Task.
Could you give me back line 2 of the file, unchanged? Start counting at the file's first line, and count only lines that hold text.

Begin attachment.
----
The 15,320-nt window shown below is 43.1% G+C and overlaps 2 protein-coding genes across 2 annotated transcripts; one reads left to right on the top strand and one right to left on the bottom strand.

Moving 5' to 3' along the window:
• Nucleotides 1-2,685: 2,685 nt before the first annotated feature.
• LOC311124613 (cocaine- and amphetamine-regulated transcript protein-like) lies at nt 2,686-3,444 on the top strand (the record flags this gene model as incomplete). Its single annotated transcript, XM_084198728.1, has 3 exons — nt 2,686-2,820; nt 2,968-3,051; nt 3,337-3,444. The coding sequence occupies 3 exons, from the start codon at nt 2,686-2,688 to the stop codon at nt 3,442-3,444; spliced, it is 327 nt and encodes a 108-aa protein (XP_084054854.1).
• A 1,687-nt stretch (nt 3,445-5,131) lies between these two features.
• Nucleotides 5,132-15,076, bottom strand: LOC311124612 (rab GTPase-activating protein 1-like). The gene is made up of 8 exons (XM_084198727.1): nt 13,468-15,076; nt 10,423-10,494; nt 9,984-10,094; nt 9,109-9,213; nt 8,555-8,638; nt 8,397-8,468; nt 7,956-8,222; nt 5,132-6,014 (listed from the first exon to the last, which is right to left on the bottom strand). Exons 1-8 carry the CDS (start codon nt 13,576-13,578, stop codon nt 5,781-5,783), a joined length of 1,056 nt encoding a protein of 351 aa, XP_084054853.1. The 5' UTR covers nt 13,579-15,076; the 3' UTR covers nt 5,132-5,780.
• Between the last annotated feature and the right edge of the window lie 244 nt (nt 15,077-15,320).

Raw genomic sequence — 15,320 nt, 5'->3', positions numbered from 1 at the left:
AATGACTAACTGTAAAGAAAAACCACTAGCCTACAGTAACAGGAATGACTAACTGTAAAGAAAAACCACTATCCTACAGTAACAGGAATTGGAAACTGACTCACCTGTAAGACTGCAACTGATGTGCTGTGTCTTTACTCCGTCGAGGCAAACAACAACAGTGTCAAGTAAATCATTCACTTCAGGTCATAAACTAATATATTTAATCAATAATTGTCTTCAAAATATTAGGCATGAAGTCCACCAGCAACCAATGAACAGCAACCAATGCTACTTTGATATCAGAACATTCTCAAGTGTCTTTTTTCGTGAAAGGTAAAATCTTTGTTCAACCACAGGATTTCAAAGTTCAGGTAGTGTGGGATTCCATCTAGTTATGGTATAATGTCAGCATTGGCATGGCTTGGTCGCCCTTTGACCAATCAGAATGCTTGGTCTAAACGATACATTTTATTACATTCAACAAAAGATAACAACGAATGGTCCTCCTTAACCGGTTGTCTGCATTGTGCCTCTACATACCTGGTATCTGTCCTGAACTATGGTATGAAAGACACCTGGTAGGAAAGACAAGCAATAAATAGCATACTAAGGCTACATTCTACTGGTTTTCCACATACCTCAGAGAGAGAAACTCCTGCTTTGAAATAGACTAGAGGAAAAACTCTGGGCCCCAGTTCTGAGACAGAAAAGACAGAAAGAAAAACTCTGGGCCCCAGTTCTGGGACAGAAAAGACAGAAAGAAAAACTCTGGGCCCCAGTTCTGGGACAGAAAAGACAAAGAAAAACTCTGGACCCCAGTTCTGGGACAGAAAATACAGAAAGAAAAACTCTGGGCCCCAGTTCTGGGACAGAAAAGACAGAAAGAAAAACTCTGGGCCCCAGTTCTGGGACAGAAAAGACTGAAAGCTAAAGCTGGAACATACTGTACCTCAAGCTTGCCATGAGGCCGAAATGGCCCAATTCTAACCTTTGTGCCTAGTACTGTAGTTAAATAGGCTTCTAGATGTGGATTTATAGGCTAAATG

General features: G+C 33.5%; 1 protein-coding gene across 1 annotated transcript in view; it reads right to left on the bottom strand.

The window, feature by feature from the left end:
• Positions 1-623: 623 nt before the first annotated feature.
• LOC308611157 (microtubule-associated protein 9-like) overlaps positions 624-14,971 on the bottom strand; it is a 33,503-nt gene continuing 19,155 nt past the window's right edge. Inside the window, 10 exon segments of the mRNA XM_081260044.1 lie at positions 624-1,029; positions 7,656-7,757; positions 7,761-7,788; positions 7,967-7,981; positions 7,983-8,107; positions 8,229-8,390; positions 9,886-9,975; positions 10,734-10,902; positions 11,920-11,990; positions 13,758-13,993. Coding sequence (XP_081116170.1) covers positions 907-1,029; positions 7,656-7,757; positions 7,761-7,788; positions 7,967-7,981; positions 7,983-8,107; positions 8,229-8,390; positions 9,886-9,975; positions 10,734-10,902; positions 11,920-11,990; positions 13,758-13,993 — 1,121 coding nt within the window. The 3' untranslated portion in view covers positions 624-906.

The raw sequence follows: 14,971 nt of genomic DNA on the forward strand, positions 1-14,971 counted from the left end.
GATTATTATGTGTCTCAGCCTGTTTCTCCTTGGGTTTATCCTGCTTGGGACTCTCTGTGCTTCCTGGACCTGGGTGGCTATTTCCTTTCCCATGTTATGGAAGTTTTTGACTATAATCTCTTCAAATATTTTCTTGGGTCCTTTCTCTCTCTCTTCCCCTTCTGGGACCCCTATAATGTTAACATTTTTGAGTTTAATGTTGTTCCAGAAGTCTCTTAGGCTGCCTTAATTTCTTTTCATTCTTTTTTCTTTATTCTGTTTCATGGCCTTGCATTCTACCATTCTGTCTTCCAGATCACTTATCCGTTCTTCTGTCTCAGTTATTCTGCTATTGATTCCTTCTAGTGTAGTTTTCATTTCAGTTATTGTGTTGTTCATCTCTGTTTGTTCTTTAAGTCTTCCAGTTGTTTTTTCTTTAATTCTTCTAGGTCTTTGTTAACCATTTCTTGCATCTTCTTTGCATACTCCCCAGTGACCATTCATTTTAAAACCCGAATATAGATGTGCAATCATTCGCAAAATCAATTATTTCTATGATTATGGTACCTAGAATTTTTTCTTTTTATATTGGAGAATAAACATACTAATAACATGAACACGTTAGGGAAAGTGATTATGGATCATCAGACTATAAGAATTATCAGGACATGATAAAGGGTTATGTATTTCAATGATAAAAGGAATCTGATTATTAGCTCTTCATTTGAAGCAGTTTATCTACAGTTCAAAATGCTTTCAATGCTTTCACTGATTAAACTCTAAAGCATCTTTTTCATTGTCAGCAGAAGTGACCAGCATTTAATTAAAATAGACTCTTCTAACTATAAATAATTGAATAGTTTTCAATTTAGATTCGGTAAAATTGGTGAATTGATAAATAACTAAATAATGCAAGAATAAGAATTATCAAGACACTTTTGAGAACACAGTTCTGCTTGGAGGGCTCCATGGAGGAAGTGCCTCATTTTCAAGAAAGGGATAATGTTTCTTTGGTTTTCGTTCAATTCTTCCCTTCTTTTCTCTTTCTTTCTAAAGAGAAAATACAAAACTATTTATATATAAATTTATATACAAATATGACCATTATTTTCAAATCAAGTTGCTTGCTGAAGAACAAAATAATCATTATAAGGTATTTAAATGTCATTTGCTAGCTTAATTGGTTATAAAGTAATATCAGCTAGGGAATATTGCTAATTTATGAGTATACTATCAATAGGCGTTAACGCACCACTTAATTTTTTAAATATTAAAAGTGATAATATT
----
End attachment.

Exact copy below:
Moving 5' to 3' along the window: